Pinchas received his reward from Hashem – the covenant of peace. He represents peace. Chazal tell us that Pinchas is Eliyahu Ha’navi, the harbinger of Moshiach Tzidkeinu. Pinchas’ bold action on behalf of Hashem earned him the privilege of becoming the bearer of the Divinely inspired peace on earth. We are taught that the “vav” in the word shalom is broken in half, so that it must be written in two parts. Horav Shlomo Breuer, zl, interprets this as a characterization of the lofty task of every Jewish leader, whose goal in life is to bring about the peace for which Hashem yearns.
In the account of Creation, regarding the second day, the Torah says, “There should be a spreading sky in the midst of the water, and it should divide between water and water.” Upon the completion of every other phase of Creation, the Torah says “And G-d saw that it was good.” Regarding the second day, it does not say “ki tov,” “It was good. ” Why? Chazal explain that on this day the concept of separation was established. A day which brought division — and the possibility of contention — into the world cannot be described as “ki tov.” This is enigmatic. Did not a division take place also on the first day, as Hashem separated between light and darkness? Yet, the “ki tov” imprimatur was in effect. What is the difference?
Horav Breuer explains that on the second day the division was of greater significance than on its predecessor. On the second day, the division occurred between water and water, two like- substances, identical in both character and nature. Although this division was essential and constructive to the process of Creation, the Divine record omits the “ki tov,” for a separation between “water” and “water” — as applied to human beings — can never be a positive occurrence. Two like species, two people of similar backgrounds, should not be divided. Such an act can only bring negative results. A division between light and darkness, however, which is ordained by the Creator, is labeled with the “ki tov” stamp. Relating to our lives, this qualification intimates a powerful admonition. When light and darkness, truth and falsehood, are unified, when they are indiscriminately mixed together, it is a grave cause for concern. Indeed, at such a juncture, a clear separation, in order to preserve the light and to salvage the truth, becomes a moral obligation of the greatest urgency.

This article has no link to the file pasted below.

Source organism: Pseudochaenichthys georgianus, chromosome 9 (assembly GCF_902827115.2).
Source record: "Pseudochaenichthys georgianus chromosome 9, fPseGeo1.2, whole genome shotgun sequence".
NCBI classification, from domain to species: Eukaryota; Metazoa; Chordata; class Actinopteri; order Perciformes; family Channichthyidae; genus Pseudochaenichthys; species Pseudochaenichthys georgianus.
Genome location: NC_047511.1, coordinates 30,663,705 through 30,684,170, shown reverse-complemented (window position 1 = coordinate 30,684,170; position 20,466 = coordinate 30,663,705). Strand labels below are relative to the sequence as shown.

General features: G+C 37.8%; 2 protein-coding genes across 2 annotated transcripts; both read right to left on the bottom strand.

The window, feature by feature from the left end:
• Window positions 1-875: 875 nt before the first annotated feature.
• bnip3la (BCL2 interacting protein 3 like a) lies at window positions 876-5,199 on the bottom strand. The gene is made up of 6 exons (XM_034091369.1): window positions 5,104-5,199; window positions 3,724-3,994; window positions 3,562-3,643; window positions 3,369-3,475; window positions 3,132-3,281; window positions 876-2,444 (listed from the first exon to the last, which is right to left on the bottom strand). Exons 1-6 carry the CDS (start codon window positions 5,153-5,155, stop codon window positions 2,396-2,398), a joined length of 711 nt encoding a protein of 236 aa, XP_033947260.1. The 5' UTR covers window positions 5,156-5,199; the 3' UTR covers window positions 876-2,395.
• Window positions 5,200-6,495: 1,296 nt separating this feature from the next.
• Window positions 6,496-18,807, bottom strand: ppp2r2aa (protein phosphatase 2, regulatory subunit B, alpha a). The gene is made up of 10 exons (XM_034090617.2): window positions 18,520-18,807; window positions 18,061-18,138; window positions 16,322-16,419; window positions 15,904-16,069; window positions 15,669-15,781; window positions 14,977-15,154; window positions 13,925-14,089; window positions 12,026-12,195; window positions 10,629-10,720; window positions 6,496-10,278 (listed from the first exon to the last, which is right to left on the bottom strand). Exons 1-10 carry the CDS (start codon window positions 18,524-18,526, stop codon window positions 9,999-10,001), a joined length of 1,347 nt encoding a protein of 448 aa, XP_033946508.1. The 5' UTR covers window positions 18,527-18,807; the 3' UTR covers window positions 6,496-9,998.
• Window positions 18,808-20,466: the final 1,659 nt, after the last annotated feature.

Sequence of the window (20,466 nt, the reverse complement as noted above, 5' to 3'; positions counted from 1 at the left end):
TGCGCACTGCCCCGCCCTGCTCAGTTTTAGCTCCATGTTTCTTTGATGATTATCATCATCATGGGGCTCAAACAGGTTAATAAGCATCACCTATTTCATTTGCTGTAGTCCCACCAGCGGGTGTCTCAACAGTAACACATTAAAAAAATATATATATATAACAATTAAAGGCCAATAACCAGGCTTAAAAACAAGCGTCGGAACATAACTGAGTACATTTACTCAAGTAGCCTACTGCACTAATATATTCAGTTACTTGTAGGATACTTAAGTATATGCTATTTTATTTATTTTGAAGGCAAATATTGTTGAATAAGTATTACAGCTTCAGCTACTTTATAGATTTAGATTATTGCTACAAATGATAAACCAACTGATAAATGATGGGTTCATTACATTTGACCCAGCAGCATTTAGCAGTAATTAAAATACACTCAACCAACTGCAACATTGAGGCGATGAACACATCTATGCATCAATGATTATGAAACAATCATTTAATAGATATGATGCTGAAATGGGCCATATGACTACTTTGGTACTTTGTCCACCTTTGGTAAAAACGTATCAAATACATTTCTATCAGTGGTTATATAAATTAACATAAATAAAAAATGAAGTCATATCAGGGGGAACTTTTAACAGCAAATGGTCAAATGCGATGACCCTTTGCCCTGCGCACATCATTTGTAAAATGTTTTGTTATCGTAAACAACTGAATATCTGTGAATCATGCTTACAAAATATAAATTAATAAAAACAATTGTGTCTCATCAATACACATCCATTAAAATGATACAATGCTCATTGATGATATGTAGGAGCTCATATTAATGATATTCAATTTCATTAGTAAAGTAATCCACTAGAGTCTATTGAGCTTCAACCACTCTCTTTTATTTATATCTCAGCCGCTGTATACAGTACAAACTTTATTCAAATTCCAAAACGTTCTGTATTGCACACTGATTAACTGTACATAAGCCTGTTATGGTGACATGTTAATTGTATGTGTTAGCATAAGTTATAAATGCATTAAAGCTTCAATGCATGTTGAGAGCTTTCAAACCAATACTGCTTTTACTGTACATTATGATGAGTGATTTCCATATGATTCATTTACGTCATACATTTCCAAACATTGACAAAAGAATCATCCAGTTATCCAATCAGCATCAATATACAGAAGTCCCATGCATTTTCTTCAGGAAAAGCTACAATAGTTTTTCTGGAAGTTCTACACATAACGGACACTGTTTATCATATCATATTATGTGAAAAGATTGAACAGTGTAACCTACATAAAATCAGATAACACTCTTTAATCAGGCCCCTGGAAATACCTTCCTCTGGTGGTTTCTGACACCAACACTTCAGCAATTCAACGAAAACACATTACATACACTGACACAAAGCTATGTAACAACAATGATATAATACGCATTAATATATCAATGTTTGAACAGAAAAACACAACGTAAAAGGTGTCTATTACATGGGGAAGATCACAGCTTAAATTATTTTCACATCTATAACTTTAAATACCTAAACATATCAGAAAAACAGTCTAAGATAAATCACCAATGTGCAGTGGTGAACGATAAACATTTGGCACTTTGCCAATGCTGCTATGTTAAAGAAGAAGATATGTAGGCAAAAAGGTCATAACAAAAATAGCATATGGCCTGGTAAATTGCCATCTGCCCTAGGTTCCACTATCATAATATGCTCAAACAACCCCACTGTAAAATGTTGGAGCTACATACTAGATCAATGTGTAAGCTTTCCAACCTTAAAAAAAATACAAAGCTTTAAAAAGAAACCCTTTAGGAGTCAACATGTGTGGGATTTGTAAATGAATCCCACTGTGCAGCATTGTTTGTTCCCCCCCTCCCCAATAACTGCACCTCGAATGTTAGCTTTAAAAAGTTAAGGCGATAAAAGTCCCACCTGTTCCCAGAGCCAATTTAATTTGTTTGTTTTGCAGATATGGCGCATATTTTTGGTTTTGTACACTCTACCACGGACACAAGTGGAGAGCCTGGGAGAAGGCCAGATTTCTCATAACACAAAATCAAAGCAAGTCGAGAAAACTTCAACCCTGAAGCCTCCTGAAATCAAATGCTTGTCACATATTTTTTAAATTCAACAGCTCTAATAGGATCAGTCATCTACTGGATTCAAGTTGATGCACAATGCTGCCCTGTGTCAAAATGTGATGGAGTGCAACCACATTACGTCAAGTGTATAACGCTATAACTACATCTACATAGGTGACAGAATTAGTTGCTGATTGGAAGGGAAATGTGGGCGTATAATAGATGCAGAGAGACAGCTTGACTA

A Jewish leader is one who fights for peace. He exerts all of his efforts to combat the forces of darkness who would undermine Hashem’s truth. Only then is he acting in the spirit of Pinchas.
The fight of the Jewish leader must have one overriding goal – to achieve the peace – a shalom, peace, whose “vav” is broken, written in two pieces. The vav connects, but it also divides. While there is nothing as desirable as unifying all factions of the Jewish people, a separation of sorts is essential when the unification of conflicting philosophies can be achieved only at the expense of the Divine truth. Shalom must never be permitted to jeopardize the sheleimus, harmonious totality, of Jewish life which can only be effected under the direction of the Torah. He who seeks to promote true peace must be prepared to fight for the supremacy of Torah. Ultimate peace can, and will, only be achieved when we have the courage to stand resolute and unwavering against those who abuse and deny the veracity of Torah dictate.
The lack of harmony among our own people is nothing short of tragic. Unity requires true leadership, the leadership of a Pinchas/Eliyahu whose mandate it is “to return the hearts of fathers to their children and the hearts of children to their fathers.” To effect a lasting unity among the various segments of Klal Yisrael requires an individual with courage, with resolution, with love for every Jew, regardless of his or her background or affiliation. Simultaneously, it takes enormous courage to close the door on those whose sole intent it is to undermine and destroy Torah Judaism. Only then will the covenant of peace become a reality.